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The Young Van Dyck Saturday, November 17, 2012

The Museo del Prado presents one of the largest exhibitions on Van Dyck (1599-1641) held to date and the first on his paintings and drawings to be organised in Spain. The exhibition, sponsored by Fundación BBVA, will be inaugurated next Monday 19 November by Her Majesty the Queen, coinciding with the commemoration of the 193th anniversary of the Museum.

Opening on 20 November, the exhibition is entirely focused on the artist’s early work and features more than 90 paintings and drawings spanning the years between approximately 1615 when Van Dyck was fifteen, to 1621 when he left Antwerp for Italy. During these six years of his early career the intellectually restless and remarkably prolific young artist produced around 160 paintings, many of them of large scale and creative ambition, of which the Prado possesses the most important collection.

The Young Van Dyck

Self-portrait, Van Dyck. Oil on panel, 43 x 32.5 cm, ca. 1615, Vienna, Gëmaldegalerie der Akademie der Bildenen Künste

Anthony van Dyck is one of the few artists over the course of history to reveal an astonishingly precocious talent. This exhibition opens with a self-portrait of around 1615 executed when he was only fifteen or sixteen. It concludes in 1621, the date when he moved to Italy from his native city of Antwerp. During those six years in Antwerp and until the age of twenty-two, Van Dyck produced more than 160 works including portraits and medium sized compositions as well as around thirty ambitious, large-format paintings. His close relations with Rubens, who employed him as his assistant, gives rise to some of the most interesting questions relating to this period: why did Van Dyck produce some works that were as close as possible to those of his master but distanced himself in others, giving his figures a naturalistic appearance that was quite different to Rubens’s idealisation?

Explaining the evolution of this young and often contradictory painter in addition to revealing the remarkable quality of his work at this period are the aims of the present exhibition, which includes fifty-two paintings and forty drawings. This group will manifest Van Dyck’s precocious talent, which is evident not only in the large number of works that he produced but also in their quality. Had he only produced the works of his early period, Van Dyck could still be considered one of the most important painters of the 17th century.

This will be one of the largest exhibitions devoted to the artist to date, the first to be held on his painting in Spain and the first to focus on his early period since the one held at the National Gallery of Canada, Ottawa, in 1980. The Prado has the most important collection of Van Dyck’s early paintings, of which five will be seen in the present exhibition. Aside from the Prado, the most important early works by the artist are now housed in the Gemäldegalerie, Dresden, and the State Hermitage Museum, Saint Petersburg. Both institutions have supported this project with the loan of works (four from Dresden and two from Saint Petersburg).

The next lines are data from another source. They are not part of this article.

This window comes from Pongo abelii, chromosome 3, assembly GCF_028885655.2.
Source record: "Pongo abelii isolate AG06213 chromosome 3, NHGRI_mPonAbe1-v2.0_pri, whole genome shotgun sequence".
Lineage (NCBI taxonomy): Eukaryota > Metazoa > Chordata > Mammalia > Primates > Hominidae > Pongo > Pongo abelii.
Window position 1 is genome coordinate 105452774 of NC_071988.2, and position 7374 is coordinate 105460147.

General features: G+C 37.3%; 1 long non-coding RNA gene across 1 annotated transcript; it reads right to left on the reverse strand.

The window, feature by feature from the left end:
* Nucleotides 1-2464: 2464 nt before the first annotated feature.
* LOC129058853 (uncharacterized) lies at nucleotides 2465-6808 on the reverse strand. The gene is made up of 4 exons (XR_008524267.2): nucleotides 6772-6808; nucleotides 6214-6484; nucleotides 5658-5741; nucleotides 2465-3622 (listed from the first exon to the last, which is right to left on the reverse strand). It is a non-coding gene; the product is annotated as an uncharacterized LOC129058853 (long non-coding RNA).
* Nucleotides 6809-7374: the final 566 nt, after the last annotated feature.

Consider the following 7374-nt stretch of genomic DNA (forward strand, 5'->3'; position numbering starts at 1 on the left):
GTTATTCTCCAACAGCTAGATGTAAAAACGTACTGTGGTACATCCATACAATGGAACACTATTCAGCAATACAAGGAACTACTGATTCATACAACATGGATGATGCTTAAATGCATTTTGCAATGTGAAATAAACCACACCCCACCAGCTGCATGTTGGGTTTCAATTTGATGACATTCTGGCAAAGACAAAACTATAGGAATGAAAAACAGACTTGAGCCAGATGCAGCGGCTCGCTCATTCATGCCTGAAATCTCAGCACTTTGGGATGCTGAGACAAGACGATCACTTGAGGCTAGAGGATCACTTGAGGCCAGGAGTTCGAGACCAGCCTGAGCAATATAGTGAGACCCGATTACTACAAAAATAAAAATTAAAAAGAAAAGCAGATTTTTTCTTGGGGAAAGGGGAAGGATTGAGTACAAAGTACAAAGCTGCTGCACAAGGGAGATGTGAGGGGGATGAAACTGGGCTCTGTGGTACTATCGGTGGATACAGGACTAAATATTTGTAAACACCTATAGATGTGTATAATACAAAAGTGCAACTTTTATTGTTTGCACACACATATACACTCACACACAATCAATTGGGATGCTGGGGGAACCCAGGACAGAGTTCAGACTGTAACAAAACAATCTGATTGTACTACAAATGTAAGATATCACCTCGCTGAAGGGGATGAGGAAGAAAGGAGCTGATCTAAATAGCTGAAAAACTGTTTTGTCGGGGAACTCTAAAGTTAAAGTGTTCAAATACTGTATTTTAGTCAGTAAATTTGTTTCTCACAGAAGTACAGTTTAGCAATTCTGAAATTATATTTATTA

Van Dyck, who was Rubens’s most talented pupil, set out to define his style at the very start of his career and this awareness of creating a personal approach was a new concept at the time. His earliest compositions are slightly hesitant and experimental in the depiction of the bodies, as evident in Christ’s Entry into Jerusalem (Indianapolis Museum of Art), The Lamentation (Ashmolean Museum, Oxford) and The drunken Silenus. They reveal Van Dyck’s experimental approach and a pronounced artistic personality that actively sought out new artistic resources in order to increase the impact of the work on the viewer.

In contrast, in works such as The Crowning with Thorns (Museo del Prado) Van Dyck reflects the powerful influence of the time that he spent working for Rubens (1577-1640), which is evident in that work in the similarity of the figures to those of Rubens, although once again it reflects an overall desire to define a personal and individual style. Van Dyck’s interest in textures and in rough, powerfully realistic bodies contrasts with the idealised beauty with which Rubens depicted his figures.

From 1617 or slightly earlier to 1621 Van Dyck worked in Rubens’s studio where he revealed himself superior to the other assistants. This is demonstrated by the fact that he is the only one to be mentioned by name in a contract that Rubens signed and which states that various works should be painted by his hand and by “Van Dyck and other pupils”.

It should be emphasised that despite the closeness that he achieved to Rubens’s style, Van Dyck eventually evolved a highly unique manner, evident in some of the exceptionally original masterpieces to be seen in the present exhibition such as Saint Jerome in the Desert (Gemäldegalerie, Dresden) and The Taking of Christ (Museo del Prado), which was probably one of the last works that he executed before leaving for Italy in the autumn of 1621 and the largest composition that he painted during his early period.

The exhibition ends with Van Dyck’s portrait of Rubens’s first wife, Isabella Brandt of 1621 (National Gallery of Art de Washington), which he gave his master as a gift before leaving for Italy, according to contemporary accounts. In that work and other portraits of this period Van Dyck reveals a highly personal style defined by the fluid, slender forms and elegant poses, characteristics that would subsequently make him one of the most influential portraitists in the history of European art.

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